Breakfast / 4hb / slow carb

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Breakfast / 4hb / slow carb

Postby everything on Fri Jan 25, 2013 6:59 pm

I was reading some of Four Hour Body about various ideas I've read many times (slow carb diet, kb swings) but that Tim does a great job selling and encouraging normal people. Anyway, challenged the whole family to what I'll call level one: basically eat a higher protein breakfast for five days instead of something crappy like cereal or toast. Something like egg whites, spinach, pinto beans. They readily accepted since it sounds easy (a point Mr. Ferriss makes well, even better than does Pavel). We are starting Monday. I'll try to report back.
Last edited by everything on Tue Feb 26, 2013 10:01 pm, edited 1 time in total.
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Re: Breakfast

Postby chud on Fri Jan 25, 2013 10:01 pm

everything wrote:I was reading some of Four Hour Body... (snip)


Is that book legit?
I've heard good and bad.
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Re: Breakfast

Postby Teazer on Sat Jan 26, 2013 7:43 am

pretty much every day I start out with a couple of refried bean + cheese +millet, salsa etc burritos. I make a tub of the filling to last the week and add a fried egg if I've got time. So much better than toast/cereal options.
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Re: Breakfast

Postby vadaga on Sat Jan 26, 2013 9:02 am

chud wrote:
everything wrote:I was reading some of Four Hour Body... (snip)


Is that book legit?
I've heard good and bad.


It is a mixed bag. I think that while some of the individual tips that were in there are good, and some are even good and useful, the biggest take-away is the amount that the book can serve as a starting point of thinking about overall health and what the reader is willing to do to get it.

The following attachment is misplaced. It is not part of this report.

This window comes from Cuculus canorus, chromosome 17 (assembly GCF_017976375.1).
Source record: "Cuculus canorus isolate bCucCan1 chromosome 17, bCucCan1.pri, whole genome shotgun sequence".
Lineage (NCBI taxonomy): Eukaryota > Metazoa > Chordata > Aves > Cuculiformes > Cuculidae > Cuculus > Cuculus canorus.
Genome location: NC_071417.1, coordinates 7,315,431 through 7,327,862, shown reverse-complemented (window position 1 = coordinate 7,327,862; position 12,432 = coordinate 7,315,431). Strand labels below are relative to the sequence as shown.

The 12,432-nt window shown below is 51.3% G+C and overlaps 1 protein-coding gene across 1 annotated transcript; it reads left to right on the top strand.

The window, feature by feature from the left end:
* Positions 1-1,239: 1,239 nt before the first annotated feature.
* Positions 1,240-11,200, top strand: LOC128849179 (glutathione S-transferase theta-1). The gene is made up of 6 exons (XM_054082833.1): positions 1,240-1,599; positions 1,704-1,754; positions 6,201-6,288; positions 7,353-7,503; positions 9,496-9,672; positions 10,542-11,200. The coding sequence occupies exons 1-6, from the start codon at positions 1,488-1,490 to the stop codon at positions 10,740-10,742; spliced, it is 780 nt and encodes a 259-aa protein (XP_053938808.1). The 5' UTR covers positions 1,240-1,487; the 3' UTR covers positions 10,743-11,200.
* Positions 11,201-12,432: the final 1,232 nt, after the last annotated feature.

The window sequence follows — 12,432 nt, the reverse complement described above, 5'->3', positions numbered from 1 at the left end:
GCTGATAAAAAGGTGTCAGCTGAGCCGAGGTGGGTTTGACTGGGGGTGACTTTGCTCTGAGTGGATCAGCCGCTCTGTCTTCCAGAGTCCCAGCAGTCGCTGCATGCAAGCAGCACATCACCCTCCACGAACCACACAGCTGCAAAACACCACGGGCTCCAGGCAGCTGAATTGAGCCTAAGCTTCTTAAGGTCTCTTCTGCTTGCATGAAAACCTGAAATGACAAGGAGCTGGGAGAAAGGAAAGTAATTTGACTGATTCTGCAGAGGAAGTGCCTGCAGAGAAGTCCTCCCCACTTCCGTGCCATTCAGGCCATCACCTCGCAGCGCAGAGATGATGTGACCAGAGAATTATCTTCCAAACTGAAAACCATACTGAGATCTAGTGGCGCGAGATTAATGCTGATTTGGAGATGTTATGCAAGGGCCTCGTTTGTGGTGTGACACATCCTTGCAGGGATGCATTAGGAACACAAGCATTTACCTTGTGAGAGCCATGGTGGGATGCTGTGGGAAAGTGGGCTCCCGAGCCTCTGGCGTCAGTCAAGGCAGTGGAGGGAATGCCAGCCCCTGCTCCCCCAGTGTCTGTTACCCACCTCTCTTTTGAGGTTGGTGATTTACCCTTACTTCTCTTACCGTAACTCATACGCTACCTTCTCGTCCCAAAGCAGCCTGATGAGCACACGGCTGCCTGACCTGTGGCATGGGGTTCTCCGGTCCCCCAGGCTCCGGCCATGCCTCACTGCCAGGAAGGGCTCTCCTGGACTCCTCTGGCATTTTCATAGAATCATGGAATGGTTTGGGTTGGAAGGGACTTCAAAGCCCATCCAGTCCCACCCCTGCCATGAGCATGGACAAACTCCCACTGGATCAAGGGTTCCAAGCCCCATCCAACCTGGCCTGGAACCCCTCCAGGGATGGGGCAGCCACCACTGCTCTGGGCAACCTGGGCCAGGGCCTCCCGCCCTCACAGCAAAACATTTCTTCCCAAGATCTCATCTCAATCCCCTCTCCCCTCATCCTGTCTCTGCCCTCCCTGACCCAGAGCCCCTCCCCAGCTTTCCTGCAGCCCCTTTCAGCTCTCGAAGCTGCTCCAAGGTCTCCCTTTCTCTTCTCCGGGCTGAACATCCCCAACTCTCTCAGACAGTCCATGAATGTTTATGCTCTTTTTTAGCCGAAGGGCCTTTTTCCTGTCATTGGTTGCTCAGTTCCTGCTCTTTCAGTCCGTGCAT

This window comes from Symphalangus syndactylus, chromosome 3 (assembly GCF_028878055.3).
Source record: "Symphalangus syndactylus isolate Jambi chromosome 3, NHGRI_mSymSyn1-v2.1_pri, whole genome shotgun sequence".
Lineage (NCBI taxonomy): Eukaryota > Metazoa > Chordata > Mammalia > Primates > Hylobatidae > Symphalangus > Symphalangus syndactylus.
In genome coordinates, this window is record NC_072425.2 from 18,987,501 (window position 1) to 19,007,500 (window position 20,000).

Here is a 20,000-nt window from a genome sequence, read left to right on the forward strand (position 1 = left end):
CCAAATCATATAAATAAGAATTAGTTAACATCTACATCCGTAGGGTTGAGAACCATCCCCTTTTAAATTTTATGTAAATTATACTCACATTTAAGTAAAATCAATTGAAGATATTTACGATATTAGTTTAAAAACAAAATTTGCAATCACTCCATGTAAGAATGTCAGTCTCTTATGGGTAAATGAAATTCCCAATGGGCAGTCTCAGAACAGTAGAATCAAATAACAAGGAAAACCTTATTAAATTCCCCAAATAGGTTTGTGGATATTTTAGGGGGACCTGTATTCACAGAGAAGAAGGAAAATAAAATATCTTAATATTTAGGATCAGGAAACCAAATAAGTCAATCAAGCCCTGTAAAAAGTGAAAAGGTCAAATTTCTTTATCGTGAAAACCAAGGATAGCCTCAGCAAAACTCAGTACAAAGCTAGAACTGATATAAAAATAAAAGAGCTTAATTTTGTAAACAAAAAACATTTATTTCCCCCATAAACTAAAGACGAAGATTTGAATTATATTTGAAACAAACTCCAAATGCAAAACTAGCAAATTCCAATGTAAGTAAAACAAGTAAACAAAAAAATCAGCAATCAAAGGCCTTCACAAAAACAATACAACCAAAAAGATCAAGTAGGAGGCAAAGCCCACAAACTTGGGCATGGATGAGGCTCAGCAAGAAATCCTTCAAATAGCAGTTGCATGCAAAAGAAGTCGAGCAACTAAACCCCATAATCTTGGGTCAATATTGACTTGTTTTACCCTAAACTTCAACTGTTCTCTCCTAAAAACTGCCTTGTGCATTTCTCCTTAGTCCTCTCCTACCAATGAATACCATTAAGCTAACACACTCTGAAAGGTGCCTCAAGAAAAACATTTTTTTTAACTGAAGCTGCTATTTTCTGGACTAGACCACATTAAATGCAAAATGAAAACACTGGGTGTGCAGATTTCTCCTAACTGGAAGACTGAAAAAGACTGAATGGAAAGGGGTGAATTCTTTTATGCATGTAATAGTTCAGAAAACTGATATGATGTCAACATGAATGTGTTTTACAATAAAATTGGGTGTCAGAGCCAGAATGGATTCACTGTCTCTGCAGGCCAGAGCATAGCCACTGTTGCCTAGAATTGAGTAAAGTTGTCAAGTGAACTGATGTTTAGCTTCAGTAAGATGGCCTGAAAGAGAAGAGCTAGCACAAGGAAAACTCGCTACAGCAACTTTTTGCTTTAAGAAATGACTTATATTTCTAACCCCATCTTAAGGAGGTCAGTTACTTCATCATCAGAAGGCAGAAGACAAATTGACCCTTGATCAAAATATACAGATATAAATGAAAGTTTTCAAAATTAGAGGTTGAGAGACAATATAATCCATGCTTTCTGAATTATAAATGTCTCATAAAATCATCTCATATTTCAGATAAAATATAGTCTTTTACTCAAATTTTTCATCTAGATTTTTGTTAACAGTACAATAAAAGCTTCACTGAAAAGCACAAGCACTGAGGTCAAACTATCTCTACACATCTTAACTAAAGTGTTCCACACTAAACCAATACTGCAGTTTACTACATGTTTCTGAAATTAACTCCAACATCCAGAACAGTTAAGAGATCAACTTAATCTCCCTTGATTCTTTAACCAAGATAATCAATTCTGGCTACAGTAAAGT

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Re: Breakfast

Postby Steve James on Sat Jan 26, 2013 3:48 pm

If the idea is to eat protein for energy, I guess it depends a bit on one's lifestyle after breakfast. I mean, if you're going to be sitting for the rest of the day, eliminating fats and carbs is a good idea as far as the waistline is concerned. Otoh, back in the day, one of the popular meals was "steak and eggs." Now, that was very high protein, but that was for people who were laborers. Afa lunch time, it was worse (probably still is). Workers got 1/2 hour to get their lunches, eat them, and get back on the job. There was no time to eat lots of carbs anyway. Anyway, I also think that there's always been a question about when to eat the breakfast. For ex., many cyclists eat breakfast after their morning workout. Or, they eat a bit of carbs before and then eat a big breakfast with lots of protein after the workout. The carbs burn easily, especially if there's little fat, ans the protein speeds up the muscle regeneration and growth. All this assumes an athlete, however. If the person is overweight, and the idea is to lose pounds, then avoiding high carbs in the morning seems very sensible.

Personally, I tend to like some fruit for breakfast (bananas this week) --since I'm too lazy to go out running or riding at dawn anymore. Usually, that's with a couple of eggs (including yolks), a strip of turkey bacon (yeah, I know there are all sorts of chemicals), and a slice of toast with butter.
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Re: Breakfast

Postby Bao on Sat Jan 26, 2013 4:16 pm

Steve James wrote:If the idea is to eat protein for energy, I guess it depends a bit on one's lifestyle after breakfast. I mean, if you're going to be sitting for the rest of the day, eliminating fats and carbs is a good idea as far as the waistline is concerned. Otoh, back in the day, one of the popular meals was "steak and eggs." Now, that was very high protein, but that was for people who were laborers.


For about five-seven years ago, I red an interview with an english man, 104 years old:

Interviewer:
"What is the secret of old age?"

Old man:
"To start every day with a sturdy breakfast with bacon and eggs"

He had allready from a long time ago stopped working hard, or even hardly move much. But he continued with his breakfast every day until his death a couple of years ago.
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Re: Breakfast

Postby Steve James on Sat Jan 26, 2013 5:29 pm

He had allready from a long time ago stopped working hard, or even hardly move much. But he continued with his breakfast every day until his death a couple of years ago.


No arguments from me. There was an article about centenarians a while back. Oh well, here's a sample of something similar.

What do Super Centenarians eat?
09/27/2012

I am always on the quest of finding out what people eat who live the longest. During my educational years I have heard everything from eating meat, no meat, raw food, cooked food, dairy or no dairy. I am a strong believer that real life sometimes can teach us more than scientifically controlled double blind studies.

Here are some longevity tips from the HUNZAS, OKINAWAS and VILCABAMBANS

The Hunzas live at the northern tips of Pakistan, at the Himalayan Mountains. The Hunzas are famous for their high rate of centenarians, people who live up to 100 to 110 years old.